Items are also seized only when they are evidence of an offence under the Act, and are needed to establish the offences.

IMDA added that these changes were needed during investigations, as IMDA officers needed to ensure “timely intervention” in view of the ease of flight and removal of evidence of the perpetrators.

Discussed in Parliament

The Films (Amendments) Bill was first tabled in Parliament on Feb. 27, 2018.

Perhaps in response to the concerns raised by the public consultation, the language of the amendments to Section 23A was tweaked a little.

The Bill now specifies and lists down the offences with which IMDA enforcement officers will be allowed to enter and search one’s home without a warrant, as listed down under the new Section 34A.

The Bill was read for a second time on March 21. Minister for Communications and Information Yaacob Ibrahim said that given Singapore’s multi-racial and multi-religious society, these changes were critical.

He added that Singapore was “highly” susceptible to foreign influence and information campaigns and that “highly undesirable” content can be easily disseminated given today’s advances in technology.

You can view Minister Yaacob’s speech here:

Minister Yaacob reiterated the point made by IMDA in its Closing Note, saying that:

“Under the current FA, IMDA as the licensing and classification authority already have powers to enter premises and seize items that constitute evidence, without warrant, for serious offences such as those involving obscene and unclassified films. These powers are vital to the protection of public interest so that IMDA is able to secure the necessary evidence for prosecution.”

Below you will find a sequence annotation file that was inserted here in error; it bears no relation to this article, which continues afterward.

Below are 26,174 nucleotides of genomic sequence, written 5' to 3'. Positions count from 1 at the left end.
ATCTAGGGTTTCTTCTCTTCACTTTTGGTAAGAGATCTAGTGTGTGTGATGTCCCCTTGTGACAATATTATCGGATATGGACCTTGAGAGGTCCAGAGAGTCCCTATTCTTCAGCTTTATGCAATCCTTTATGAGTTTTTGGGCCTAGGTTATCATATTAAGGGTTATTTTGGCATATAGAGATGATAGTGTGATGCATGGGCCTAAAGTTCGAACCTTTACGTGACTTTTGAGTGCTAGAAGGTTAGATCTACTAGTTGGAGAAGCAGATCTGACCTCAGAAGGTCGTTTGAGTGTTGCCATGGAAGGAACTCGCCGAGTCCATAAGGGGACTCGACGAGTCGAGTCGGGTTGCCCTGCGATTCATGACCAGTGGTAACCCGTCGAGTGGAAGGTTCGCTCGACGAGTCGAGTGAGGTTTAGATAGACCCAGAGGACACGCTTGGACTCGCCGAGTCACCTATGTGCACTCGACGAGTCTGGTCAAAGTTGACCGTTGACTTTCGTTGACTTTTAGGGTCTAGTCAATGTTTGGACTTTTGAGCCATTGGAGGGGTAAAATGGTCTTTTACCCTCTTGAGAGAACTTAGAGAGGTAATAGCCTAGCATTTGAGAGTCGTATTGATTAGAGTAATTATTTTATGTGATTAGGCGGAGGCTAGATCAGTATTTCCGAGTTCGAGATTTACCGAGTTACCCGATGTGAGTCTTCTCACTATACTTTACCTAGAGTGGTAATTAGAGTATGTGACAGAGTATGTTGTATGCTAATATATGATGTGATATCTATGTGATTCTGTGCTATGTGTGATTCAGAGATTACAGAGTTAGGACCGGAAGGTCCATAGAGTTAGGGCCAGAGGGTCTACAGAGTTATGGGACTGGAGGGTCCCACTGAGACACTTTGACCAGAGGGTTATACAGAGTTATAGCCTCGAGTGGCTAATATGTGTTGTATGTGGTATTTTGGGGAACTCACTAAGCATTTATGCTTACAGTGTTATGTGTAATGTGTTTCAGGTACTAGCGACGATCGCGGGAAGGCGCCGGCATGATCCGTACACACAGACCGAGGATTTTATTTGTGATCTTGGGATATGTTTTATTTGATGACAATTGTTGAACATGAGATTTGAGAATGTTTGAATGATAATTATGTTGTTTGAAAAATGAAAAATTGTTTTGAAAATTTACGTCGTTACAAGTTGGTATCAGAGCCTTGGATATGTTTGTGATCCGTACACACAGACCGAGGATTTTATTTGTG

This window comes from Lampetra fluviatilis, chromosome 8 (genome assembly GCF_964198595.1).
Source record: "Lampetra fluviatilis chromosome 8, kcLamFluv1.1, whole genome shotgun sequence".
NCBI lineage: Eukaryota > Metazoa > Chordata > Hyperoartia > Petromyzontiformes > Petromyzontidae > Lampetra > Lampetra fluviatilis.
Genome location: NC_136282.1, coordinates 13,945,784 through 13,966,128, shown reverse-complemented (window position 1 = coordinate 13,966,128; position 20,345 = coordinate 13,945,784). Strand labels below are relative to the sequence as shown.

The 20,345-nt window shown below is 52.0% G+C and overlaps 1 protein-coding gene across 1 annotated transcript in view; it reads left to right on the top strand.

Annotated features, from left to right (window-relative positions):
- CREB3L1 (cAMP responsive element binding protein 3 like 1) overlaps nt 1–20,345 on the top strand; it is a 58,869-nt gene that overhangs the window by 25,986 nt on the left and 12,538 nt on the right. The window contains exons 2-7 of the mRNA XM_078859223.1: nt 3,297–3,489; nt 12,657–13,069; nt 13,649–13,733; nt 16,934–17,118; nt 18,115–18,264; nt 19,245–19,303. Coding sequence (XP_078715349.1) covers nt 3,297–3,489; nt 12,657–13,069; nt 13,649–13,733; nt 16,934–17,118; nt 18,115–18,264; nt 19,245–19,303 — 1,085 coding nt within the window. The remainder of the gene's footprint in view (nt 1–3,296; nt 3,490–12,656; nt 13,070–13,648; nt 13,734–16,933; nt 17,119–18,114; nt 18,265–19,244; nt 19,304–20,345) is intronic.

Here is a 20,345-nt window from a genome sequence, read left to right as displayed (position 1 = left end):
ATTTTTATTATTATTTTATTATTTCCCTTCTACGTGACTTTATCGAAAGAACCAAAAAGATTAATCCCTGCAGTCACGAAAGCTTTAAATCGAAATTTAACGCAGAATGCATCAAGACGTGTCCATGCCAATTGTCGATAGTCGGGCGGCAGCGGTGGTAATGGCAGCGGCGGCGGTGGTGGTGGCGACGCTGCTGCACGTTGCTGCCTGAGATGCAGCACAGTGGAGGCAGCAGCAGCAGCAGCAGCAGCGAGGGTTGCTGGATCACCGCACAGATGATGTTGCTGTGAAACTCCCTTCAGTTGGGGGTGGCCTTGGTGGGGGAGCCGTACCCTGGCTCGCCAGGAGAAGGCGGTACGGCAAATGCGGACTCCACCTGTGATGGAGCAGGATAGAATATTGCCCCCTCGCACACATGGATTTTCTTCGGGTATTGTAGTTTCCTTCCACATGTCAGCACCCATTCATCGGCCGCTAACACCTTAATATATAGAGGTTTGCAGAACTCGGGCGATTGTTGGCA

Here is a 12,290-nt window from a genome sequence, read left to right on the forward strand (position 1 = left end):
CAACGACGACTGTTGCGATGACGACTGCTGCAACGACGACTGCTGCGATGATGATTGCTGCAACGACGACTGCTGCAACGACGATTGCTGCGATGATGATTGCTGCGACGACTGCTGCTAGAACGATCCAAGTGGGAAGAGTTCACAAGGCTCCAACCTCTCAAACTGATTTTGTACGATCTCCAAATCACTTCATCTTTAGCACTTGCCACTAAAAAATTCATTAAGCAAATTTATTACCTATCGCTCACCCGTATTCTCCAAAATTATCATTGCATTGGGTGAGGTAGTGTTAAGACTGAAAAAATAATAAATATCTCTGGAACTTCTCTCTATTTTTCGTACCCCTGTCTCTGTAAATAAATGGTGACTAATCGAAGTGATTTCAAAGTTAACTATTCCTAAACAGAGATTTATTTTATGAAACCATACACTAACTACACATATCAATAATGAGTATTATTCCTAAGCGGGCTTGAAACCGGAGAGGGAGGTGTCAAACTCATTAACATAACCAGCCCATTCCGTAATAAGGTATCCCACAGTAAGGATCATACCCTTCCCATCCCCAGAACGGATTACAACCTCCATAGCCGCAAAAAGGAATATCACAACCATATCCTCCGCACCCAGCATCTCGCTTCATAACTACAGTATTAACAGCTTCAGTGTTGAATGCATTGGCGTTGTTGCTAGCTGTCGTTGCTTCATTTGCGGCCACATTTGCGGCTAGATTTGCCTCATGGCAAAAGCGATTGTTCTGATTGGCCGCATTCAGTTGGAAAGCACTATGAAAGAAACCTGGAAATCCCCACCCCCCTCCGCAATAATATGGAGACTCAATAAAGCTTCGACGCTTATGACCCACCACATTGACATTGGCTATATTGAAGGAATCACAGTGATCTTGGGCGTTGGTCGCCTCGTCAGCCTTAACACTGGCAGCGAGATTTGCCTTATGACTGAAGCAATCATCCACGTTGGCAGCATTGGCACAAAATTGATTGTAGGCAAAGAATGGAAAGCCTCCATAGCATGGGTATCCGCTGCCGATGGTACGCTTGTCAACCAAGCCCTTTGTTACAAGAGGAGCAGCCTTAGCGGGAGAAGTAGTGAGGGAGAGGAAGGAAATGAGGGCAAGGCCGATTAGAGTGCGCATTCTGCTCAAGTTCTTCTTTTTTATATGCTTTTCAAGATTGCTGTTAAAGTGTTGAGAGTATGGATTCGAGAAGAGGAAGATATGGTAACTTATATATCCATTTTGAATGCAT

However, he elaborated on a number of safeguards that IMDA will implement to ward off abuse, such as confining these powers to “serious offences”, extending them only to prohibited films and unlicensed public exhibition of films.

He added that enforcement powers will only be exercised by IMDA officers trained by the Home Team, and that owners can challenge the seizures of their items in court within 48 hours of the seizure.

Some concerns

MPs Zaqy Mohamad, Darryl David and Louis Ng, as well as NMP Kok Heng Leun raised a number of concerns, asking what constitutes a film that goes against national security, and asked what the appeals process would be like.

In response, Minister Yaacob said that the government did not want to “bind in legislation” what constituted a national security matter, given its complex nature.

However, he stated that IMDA would continue to provide grounds for its decisions if classification is refused. He said:

“Should there be appeals for films with national security concerns, I envisage that we will adopt an appeals process similar to existing ministerial appeals, where the appellant and IMDA would be given due opportunity to make their respective cases to the Minister via written submissions.”

Kok also said that “sweeping and intrusive powers” of search and seizure should only be left to the police, not to IMDA officers.

On this point, Yaacob said that the Bill specified that investigations without warrants would only be used when the enforcement officer has “reasonable grounds” to suspect that serious offences are being committed, and it is necessary to secure evidence from being destroyed.

He reassured the MPs that only items used in the commission of the offences would be seized.

You can watch Minister Yaacob’s clarifications in full below:

Top image from Pixabay.

About Sulaiman Daud

Sulaiman believes that we can be heroes, if just for one day. His favourite Doctor is Peter Capaldi's Twelve. In his spare time he writes about film, pop-culture and international politics, which you are very welcome to read here.